Damages for Sexual Harassment

A recent EEOC decision helps to better define the amount of compensatory damages appropriate when an employee who has been victimized by discrimination or harassment suffers certain kinds of harm as a result. Gray v. Department of the Interior, EEOC Appeal No. 0120072136 (July 24, 2009).

Celeste Gray brought an EEO complaint against the Department of the Interior, alleging that her supervisor had subjected her to sexual harassment in her workplace. The agency found that Gray had indeed experienced sexual harassment when her supervisor rubbed her shoulder, put a bottle of oil on her desk for her hair, had her pick up trash in front of his desk, and made several inappropriate comments to her and to other female employees. The agency's initial decision awarded Gray $10,000 in compensatory damages. The agency also awarded a small amount of pecuniary damages, finding that because Gray had prevailed on only one of the four claims she brought against the agency, her award for pecuniary damages should be reduced to one-quarter of what she requested.

Gray appealed the agency decision to the EEOC on the grounds that the agency's award of $10,000 did not accurately reflect the level of harm she suffered as a result of the harassment. Gray produced documentation and affidavits in support of her claims for compensatory damages. The EEOC reviewed the agency's decision and found that Gray had experienced more than three years of severe physical pain and suffering. The effects of the harassment included headaches, an inability to trust supervisors, frequent nightmares and excessive drinking, introversion, alienation from family members, depression, and loss of friendship, among other conditions.

The Commission found that the agency's award of $10,000 in compensatory damages was inadequate, but that the $185,000 Gray requested would overcompensate for her suffering. The Commission set an award of $100,000 and did not reduce her award because of failure to prevail on the original claims she had raised against the agency. Rather, it found that her pecuniary losses related directly to her supervisor's sexual harassment (the claim on which she did prevail), and therefore awarded $49,459.75 in pecuniary damages to cover Ms. Gray's expenditures on psychiatric and medical expenses, etc.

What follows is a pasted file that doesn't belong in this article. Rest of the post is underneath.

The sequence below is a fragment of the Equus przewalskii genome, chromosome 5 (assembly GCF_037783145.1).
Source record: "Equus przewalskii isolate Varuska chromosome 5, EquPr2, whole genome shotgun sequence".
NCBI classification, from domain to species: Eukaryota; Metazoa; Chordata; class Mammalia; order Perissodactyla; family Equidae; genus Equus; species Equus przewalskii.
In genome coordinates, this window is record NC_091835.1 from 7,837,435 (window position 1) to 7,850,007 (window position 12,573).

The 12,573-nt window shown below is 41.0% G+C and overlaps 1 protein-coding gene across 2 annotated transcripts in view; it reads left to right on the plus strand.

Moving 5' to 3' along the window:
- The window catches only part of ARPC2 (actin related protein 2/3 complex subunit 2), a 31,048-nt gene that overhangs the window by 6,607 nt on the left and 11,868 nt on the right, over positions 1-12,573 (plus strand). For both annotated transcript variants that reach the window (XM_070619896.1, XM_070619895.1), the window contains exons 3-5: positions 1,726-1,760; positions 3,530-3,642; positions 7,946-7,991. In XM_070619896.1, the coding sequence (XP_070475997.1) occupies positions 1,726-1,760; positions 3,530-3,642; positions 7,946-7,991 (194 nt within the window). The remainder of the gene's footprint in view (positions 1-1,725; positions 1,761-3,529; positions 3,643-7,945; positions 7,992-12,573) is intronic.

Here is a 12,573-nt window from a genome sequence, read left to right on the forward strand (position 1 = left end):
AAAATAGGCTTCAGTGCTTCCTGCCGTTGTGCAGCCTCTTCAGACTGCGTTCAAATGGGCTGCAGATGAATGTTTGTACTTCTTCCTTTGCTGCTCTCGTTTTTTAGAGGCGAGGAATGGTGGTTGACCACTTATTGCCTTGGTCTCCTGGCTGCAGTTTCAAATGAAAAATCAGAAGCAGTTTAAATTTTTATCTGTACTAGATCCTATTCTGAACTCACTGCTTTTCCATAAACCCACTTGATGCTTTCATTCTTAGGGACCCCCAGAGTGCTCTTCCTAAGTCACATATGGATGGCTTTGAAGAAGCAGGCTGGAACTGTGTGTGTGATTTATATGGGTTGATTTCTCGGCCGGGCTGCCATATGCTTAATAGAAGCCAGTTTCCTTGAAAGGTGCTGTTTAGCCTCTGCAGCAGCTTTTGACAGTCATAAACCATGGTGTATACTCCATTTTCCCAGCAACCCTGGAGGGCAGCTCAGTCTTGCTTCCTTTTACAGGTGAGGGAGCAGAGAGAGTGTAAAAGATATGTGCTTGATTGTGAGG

This case provides useful guidance to employees seeking compensatory damages in discrimination or harassment cases against federal agencies. Where the harm an employee suffers because of discrimination or harassment closely resembles the effects Gray suffered, this decision will provide support for a compensatory damages claim of similar size. In addition, where an employee brings several different claims against an agency but does not ultimately prevail on all, she may still fully recover for her pecuniary losses if she can show that the harm she suffered directly relates to those winning claims.